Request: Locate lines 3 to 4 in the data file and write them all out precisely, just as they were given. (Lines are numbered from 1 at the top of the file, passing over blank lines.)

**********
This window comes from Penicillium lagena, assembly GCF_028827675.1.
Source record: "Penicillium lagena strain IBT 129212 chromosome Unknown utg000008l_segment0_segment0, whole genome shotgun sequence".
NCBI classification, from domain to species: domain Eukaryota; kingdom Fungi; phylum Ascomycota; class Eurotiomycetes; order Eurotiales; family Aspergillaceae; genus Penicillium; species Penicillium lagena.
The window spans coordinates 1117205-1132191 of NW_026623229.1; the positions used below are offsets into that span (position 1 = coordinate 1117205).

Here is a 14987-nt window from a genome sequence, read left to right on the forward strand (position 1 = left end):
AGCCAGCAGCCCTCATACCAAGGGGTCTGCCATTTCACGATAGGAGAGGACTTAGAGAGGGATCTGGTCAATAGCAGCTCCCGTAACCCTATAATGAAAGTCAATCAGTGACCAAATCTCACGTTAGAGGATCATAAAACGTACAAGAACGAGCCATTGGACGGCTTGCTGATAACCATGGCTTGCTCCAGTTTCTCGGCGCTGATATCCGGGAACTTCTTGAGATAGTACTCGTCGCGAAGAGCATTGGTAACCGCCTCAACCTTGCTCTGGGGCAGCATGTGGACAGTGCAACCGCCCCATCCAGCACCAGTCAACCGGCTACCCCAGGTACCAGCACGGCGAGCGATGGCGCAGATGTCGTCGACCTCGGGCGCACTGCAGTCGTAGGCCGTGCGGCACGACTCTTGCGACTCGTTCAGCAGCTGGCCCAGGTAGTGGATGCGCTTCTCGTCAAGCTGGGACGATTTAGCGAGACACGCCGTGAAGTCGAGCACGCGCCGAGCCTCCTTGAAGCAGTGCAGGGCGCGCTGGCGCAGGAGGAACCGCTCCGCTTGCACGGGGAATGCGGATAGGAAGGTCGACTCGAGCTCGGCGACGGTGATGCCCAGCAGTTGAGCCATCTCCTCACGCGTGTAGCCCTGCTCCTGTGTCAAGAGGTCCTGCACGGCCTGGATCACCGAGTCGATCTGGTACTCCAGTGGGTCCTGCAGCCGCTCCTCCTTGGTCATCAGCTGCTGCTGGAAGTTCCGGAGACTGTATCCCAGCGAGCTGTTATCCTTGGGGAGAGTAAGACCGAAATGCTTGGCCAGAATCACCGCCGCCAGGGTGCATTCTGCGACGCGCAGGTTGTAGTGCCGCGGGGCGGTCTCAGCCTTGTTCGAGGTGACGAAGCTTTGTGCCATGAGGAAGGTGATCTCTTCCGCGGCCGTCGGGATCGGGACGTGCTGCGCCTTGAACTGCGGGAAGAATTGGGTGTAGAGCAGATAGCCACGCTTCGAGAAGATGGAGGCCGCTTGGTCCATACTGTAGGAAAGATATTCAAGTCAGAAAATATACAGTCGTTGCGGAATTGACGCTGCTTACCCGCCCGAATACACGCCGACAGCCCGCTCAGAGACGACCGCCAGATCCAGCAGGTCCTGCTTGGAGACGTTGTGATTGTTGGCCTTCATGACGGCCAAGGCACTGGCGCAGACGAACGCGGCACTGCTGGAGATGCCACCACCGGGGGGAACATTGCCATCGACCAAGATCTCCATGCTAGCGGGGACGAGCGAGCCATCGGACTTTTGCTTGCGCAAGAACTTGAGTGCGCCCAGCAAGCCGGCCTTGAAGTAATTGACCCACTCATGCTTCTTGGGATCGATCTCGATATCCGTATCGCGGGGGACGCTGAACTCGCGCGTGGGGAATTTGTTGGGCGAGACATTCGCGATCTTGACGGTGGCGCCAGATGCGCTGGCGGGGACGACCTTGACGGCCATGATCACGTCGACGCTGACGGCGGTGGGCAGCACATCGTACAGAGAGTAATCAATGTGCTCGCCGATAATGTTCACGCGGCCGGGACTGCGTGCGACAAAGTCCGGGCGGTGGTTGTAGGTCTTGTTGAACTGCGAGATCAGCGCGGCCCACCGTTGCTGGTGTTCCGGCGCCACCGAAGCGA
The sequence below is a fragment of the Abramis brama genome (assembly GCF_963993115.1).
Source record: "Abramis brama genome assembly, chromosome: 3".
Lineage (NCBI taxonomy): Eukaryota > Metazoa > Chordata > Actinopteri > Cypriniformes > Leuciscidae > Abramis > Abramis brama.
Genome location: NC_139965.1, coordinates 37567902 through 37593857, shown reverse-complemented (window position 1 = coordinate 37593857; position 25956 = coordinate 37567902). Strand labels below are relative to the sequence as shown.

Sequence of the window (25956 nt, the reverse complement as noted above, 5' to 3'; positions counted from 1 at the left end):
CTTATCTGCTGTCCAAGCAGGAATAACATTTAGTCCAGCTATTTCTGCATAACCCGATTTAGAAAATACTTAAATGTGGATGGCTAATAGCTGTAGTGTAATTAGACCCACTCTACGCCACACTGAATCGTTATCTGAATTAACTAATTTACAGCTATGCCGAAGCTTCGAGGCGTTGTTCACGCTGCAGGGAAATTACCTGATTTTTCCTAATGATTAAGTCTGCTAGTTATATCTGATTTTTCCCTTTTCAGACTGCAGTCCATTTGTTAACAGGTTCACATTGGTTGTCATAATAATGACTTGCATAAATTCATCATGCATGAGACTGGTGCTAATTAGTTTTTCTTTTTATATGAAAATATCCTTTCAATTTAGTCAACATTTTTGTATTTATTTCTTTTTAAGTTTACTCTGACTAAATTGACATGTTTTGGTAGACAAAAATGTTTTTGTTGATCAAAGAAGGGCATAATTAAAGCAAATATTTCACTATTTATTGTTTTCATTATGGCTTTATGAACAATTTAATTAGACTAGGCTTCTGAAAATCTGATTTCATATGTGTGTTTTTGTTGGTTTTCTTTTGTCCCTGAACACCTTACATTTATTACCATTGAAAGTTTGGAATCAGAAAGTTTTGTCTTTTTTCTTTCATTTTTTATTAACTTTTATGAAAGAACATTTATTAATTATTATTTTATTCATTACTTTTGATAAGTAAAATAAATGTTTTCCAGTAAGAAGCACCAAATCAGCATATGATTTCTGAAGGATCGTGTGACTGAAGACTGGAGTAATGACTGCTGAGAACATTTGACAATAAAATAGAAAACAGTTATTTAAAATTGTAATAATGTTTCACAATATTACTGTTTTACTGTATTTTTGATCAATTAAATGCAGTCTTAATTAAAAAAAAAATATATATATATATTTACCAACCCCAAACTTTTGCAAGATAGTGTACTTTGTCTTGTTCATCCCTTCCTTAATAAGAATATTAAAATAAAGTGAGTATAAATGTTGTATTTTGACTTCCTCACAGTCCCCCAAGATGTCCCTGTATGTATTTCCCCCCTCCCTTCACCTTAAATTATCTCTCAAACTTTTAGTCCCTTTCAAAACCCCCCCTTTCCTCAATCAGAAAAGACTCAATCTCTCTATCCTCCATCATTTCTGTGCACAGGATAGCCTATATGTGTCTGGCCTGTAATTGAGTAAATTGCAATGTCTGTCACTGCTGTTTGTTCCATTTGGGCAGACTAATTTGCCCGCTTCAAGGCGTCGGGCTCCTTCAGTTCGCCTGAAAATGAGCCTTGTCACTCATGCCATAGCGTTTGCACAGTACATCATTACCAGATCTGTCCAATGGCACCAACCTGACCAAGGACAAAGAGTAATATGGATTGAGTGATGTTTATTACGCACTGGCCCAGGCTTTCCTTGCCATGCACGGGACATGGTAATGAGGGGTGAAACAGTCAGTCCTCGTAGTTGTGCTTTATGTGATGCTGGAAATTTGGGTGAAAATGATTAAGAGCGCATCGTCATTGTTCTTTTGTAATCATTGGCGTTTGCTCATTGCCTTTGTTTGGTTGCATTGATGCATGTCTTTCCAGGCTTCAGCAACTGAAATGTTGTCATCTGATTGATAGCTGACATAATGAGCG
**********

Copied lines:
NCBI classification, from domain to species: domain Eukaryota; kingdom Fungi; phylum Ascomycota; class Eurotiomycetes; order Eurotiales; family Aspergillaceae; genus Penicillium; species Penicillium lagena.
The window spans coordinates 1117205-1132191 of NW_026623229.1; the positions used below are offsets into that span (position 1 = coordinate 1117205).